While Broadband over Power Lines (BPL) isn't a new concept, it certainly isn't widely deployed. Power companies aren't keen on making major capital investments to support high-speed connections to their customers, yet those same lines reach 47 million underserved Americans who have no other broadband choices. Some of them are turning to leasing their lines to providers as a way to cash in without all of the risk.
While I can see that another major player in the land-based broadband market could help stir up competition, I can't help but think that the power companies will do exclusive contracts with a single provider, a provider that will most likely be a name we've already heard of like Earthlink or AT&T. If that ends up being the case, it'll be just another monopolist in the market providing only token competition without much in the way of true competition. This is especially so if BPL can't deliver equivalent or superior speeds when compared to cable and DSL offerings. I fear this will be another "me too" technology that won't solve our duopoly problems.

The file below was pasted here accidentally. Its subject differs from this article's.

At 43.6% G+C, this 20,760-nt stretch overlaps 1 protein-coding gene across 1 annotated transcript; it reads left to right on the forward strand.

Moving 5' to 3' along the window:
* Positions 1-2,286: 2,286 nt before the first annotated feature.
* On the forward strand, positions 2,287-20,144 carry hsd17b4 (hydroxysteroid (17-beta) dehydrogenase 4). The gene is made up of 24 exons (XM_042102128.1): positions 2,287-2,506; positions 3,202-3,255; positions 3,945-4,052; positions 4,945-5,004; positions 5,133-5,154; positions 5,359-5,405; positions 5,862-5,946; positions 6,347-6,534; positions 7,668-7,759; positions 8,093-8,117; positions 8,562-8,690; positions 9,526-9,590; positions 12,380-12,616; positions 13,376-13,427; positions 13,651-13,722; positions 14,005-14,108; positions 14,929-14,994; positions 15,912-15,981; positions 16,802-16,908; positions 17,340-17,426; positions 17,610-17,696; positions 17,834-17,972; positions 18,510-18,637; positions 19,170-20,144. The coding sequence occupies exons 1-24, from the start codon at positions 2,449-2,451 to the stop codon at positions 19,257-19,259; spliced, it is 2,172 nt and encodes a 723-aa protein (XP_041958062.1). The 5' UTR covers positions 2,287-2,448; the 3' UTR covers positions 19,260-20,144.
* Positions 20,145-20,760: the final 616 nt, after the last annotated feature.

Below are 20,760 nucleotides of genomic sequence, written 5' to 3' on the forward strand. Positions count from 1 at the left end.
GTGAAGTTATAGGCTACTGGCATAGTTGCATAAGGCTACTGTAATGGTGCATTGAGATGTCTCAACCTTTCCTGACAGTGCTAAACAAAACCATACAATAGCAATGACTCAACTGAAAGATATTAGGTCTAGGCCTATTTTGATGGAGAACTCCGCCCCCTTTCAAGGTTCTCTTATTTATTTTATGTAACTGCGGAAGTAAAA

Again, it becomes more and more clear that our best alternatives lie in municipal fiber projects like UTOPIA that provide open access to a wide range of competitors at superior speeds and competitive pricing.